Take the 2-minute tour ×
Stack Overflow is a question and answer site for professional and enthusiast programmers. It's 100% free, no registration required.

At the current moment, I'm trying to get the basics of C++ down so learning to use the find() Algorithm is where I'm at. When I use find() within my code, I am having problems when what I'm looking has more than one word (ex: when I look for FIFA I get the results I'm looking for. But when I look for Ace Combat, I get an Invalid game output). If anyone can shed any light on what I'm doing wrong, I'd greatly appreciate it.

//Games List
//Make a list of games I like and allow for user select one of the games

#include <iostream>
#include <string>
#include <vector>
#include <algorithm>

using namespace std;

int main()
{
    vector<string>::const_iterator iter;

    vector<string> games;
    games.push_back("FIFA");
    games.push_back("Super Mario Bros.");
    games.push_back("Ace Combat");
    games.push_back("Sonic");
    games.push_back("Madden");

    cout << "These are my some of my favorite game titles.\n";
    for (iter = games.begin(); iter != games.end(); ++iter)
    cout << *iter << endl;

    cout << "\nSelect one of these games titles.\n";
    string game;
    cin >> game;    
    iter = find(games.begin(), games.end(), game);
    if (iter != games.end())
        cout << game << endl;
    else
        cout << "\nInvalid game.\n"; 
return 0;
}
share|improve this question

2 Answers 2

up vote 2 down vote accepted

the problem is at cin.

like cin >> game;

if you input "Ace Combat", game == "Ace".

it would stop at first blank.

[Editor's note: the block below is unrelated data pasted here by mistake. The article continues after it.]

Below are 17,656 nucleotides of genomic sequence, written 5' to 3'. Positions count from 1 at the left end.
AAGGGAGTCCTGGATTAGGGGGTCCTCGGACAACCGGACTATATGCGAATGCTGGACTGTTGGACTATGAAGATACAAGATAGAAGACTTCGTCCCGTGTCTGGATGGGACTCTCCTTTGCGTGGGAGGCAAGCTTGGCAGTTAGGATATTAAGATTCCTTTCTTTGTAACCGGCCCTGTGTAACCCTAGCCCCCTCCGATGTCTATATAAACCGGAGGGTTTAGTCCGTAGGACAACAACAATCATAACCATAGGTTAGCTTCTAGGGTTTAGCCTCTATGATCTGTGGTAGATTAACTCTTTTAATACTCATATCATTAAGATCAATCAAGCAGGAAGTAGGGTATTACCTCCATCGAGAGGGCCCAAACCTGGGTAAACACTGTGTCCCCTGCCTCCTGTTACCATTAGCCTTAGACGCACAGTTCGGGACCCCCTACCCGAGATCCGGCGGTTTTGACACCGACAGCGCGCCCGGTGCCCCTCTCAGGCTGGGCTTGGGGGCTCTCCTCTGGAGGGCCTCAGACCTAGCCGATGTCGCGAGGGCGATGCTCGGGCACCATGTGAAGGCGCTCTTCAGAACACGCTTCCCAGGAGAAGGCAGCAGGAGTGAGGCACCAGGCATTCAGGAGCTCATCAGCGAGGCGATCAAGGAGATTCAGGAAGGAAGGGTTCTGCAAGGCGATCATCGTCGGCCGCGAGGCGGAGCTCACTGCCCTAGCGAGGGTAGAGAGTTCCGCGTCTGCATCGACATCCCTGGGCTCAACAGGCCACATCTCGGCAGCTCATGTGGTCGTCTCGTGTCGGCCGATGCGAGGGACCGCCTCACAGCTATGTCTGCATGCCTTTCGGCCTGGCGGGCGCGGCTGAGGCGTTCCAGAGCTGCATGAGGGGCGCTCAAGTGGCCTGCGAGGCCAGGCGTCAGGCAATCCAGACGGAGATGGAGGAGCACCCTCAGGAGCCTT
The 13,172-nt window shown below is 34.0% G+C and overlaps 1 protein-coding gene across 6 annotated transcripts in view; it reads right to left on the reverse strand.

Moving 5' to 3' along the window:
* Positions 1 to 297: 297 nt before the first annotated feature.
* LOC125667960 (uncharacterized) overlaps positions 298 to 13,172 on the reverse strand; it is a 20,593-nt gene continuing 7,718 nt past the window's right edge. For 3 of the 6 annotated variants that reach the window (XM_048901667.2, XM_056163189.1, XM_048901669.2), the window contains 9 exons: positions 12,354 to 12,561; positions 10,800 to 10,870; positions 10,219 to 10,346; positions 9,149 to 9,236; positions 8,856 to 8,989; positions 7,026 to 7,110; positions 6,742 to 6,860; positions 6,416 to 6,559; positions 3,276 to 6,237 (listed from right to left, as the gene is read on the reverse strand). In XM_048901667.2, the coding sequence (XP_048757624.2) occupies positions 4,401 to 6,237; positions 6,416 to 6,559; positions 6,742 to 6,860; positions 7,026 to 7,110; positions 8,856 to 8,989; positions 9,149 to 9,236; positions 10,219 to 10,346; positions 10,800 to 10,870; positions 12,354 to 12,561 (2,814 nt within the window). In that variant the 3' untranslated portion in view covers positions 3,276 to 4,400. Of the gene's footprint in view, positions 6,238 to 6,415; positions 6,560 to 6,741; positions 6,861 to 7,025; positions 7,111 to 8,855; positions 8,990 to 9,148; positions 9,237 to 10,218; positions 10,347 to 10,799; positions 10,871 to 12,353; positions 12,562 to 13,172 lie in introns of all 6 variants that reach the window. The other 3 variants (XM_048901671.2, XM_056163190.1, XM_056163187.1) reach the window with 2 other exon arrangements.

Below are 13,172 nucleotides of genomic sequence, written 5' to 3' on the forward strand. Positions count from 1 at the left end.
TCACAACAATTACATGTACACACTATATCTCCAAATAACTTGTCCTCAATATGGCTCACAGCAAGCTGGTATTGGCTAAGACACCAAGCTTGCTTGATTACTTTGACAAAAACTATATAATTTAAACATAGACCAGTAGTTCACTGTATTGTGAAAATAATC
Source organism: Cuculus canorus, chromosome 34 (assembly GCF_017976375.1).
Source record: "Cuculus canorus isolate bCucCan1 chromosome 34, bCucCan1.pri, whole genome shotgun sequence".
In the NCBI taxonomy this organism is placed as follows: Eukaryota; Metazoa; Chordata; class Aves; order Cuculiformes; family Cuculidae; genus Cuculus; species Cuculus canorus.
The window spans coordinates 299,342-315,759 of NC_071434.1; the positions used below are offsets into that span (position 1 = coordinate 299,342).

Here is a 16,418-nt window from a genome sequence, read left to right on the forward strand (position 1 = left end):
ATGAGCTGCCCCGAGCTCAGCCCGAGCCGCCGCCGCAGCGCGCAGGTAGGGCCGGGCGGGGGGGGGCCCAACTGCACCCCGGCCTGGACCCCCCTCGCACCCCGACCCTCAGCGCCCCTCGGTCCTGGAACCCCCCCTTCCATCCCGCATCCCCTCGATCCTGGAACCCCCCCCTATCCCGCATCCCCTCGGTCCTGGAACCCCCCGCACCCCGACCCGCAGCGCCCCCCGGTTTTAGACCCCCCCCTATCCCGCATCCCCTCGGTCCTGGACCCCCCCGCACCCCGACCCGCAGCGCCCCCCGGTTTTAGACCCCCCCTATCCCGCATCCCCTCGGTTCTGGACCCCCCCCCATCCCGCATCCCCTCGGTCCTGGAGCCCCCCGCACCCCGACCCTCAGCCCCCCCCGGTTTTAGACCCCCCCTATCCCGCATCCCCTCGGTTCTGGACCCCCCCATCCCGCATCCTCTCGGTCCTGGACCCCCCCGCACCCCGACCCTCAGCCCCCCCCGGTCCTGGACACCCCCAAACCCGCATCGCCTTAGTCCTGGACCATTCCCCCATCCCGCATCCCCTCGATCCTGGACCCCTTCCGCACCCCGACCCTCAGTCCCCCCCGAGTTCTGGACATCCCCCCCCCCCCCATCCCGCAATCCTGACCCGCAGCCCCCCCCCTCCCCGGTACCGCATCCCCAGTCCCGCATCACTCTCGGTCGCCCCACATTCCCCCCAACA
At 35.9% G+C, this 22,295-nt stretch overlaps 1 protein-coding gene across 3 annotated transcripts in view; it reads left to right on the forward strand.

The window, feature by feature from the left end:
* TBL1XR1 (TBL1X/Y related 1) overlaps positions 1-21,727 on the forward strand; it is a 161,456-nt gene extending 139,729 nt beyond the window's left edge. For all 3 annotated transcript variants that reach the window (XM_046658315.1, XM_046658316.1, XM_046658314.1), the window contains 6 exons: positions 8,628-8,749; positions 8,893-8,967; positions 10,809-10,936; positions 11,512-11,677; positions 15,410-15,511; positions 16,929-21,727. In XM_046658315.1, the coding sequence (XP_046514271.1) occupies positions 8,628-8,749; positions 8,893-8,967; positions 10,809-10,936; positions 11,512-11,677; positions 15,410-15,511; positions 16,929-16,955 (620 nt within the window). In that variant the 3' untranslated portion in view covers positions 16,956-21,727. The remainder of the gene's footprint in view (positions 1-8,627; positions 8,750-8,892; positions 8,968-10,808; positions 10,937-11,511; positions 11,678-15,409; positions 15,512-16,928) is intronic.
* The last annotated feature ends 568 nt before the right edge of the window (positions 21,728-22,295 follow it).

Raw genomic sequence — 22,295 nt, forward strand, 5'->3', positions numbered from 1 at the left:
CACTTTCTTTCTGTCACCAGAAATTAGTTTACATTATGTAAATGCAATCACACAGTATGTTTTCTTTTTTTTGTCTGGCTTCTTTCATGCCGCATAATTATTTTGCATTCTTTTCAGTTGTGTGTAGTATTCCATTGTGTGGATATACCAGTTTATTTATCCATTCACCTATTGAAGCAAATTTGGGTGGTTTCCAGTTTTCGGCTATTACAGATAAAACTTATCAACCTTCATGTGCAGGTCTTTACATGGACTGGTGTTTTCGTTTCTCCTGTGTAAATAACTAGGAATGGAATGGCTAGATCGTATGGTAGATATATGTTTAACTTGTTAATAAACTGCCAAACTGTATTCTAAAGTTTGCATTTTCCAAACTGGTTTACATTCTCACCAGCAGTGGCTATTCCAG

share|improve this answer

The problem is that cin >> game; statement reads only one word of the input. So when a user enters "Ace Combat", your program reads and searches for "Ace". To solve the problem, use std::getline() to read the whole line and not a single word. For example, replace cin >> game; with std::getline(cin, game);.

share|improve this answer
    
Fairly new to programming so gonna have to look into 'std::getline()'. Book I'm reading basically set me up for failure on this one but thanks! –  ThuggedOutNerd Nov 10 '12 at 3:33
    
Where std::getline() answer the question, it is not a free lunch in my opinion. With the original code superfluous spaces were ignored. Now suddenly they matter. So, if you type "FIFA " followed by CR, it no longer matches. –  user515430 Nov 10 '12 at 5:26
    
@user515430: cin is in text mode and it removes \r in Windows. But you have the point — extra spaces, for examples, won't be removed. –  user405725 Nov 10 '12 at 5:43
    
looking back on previous chapters I realize the author would do things like AceCombat to avoid this type of problem. I don't recall a warning on spaces in between words but maybe I looked past it. Thanks a lot for the help. –  ThuggedOutNerd Nov 10 '12 at 7:23

Your Answer

 
discard

By posting your answer, you agree to the privacy policy and terms of service.

Not the answer you're looking for? Browse other questions tagged or ask your own question.